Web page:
One very annoying misconception about hard rock and heavy metal is that every album from such an artist sounds the same. Yes, I scream “Bullshit!” when I hear this and the same was said back in 1982 when Jefferson Starship released their album “Winds of Change.” To the uneducated, it sounded just like their previous albums “Freedom at Point Zero” and “Modern Times.” I bet if they actually listened to all three albums, they would realise that they couldn’t have been more wrong.

First of all, when I listen to this album, I am reminded why Jefferson Starship was my favourite band from 1977-84. “Winds of Change” contains everything I liked about the band back then and it adds a few surprises. What I like most about the album is that Craig Chaquico is given free reign on the guitar. Every song has a killer solo or guitar break and in many cases, both. If you ever wondered just how good a lead guitarist he is, then listen to “Winds of Change” because it shows him at his best.

Let’s not take anything away from the rest of the band. Pete Sears still lays down some of his keyboard magic in songs like “Be My Lady” and “Can’t Find Love” as well as working well with Paul Kantner and Aynsley Dunbar to provide a cool rhythm section. Mickey Thomas is at his vocal best and this was the album that marked Grace Slick’s complete return to the band. Her vocals make one believe that she never left the band in the first place. She also leads the band with a small departure from the norm with the punk like “Out of Control.” Every time I hear that song, I just want to start pogo dancing.

While there’s not a bad track to be found on the album, the ones that stick out for me are the title track, the previously mentioned one, “Black Widow” where Grace makes the mating ritual of the black widow spider sound almost erotic and Paul Kantner makes his usual fine contribution with “I Came Back From the Jaws of the Dragon.” The song starts out about Kantner’s brain hemorrhage that might have killed him and his near miraculous recovery but in the Kantner style, goes political on Central America and crime and punishment. For the Jefferson Starship fan, there is everything to like on this album.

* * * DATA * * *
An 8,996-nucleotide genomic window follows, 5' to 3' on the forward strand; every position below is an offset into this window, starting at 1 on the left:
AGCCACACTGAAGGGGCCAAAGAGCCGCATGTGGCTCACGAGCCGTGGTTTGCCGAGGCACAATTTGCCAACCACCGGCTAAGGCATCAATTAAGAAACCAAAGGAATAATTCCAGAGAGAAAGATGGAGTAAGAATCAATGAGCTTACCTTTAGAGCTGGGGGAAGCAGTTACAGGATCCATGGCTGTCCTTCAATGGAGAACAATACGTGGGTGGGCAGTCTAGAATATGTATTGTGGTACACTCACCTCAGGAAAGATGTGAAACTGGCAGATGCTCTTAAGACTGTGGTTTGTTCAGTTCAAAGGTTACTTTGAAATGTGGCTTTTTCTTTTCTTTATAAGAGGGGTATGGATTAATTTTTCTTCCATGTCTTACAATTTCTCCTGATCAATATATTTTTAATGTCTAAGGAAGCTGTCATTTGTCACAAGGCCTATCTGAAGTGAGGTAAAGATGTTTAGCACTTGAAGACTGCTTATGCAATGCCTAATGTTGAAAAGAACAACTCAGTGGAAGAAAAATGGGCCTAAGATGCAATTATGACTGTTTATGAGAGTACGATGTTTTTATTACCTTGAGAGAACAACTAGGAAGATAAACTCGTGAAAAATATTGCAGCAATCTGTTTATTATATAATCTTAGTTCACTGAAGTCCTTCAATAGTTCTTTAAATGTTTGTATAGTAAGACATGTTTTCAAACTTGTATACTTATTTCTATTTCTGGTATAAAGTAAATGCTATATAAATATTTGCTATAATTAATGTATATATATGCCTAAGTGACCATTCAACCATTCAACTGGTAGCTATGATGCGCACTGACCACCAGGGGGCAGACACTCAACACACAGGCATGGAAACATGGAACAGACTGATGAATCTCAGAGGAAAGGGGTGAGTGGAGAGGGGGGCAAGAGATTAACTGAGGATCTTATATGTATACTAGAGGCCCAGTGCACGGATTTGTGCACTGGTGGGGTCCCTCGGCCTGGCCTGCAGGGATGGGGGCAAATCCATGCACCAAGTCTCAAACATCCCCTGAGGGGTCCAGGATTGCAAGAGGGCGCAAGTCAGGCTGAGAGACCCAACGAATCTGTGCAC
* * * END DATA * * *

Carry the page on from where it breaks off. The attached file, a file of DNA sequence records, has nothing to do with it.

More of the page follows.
Track Listing:

1. Winds of Change

2. Keep on Dreamin’

3. Be My Lady

4. I Will Stay

5. Out of Control

6. Can’t Find Love

7. Black Widow

8. I Came Back From the Jaws of the Dragon

9. Quit Wasting Time

Jefferson Starship

Jefferson Starship

Mickey Thomas- vocals

Grace Slick- vocals

Craig Chaquico- lead guitar, backing vocals

Paul Kantner- rhythm guitar, vocals

Pete Sears- keyboards, piano, synthesizer and bass on all tracks except “Be My Lady”

David Freiberg- vocals, keyboards, bass on “Be My Lady”

Aynsely Dunbar- drums, percussion

*Note: While Aynsely Dunbar played on the recording of the album, he would leave before the tour and was replaced by Donny Baldwin

A few years down the line, Mickey Thomas would use the observation I made earlier to justify the Starship’s later change in sound. But that story’s for another day. “Winds of Change” showed that Jefferson Starship could rock with the best of them.

Next post: Great Rock One Hit Wonders of 1982

To buy Rock And Roll Children, go to http://www.strategicpublishinggroup.com/title/RockAndRollChildren.html

Also available on Amazon, Barnes & Noble and Froogle and on sale at Foyles Book Shop in London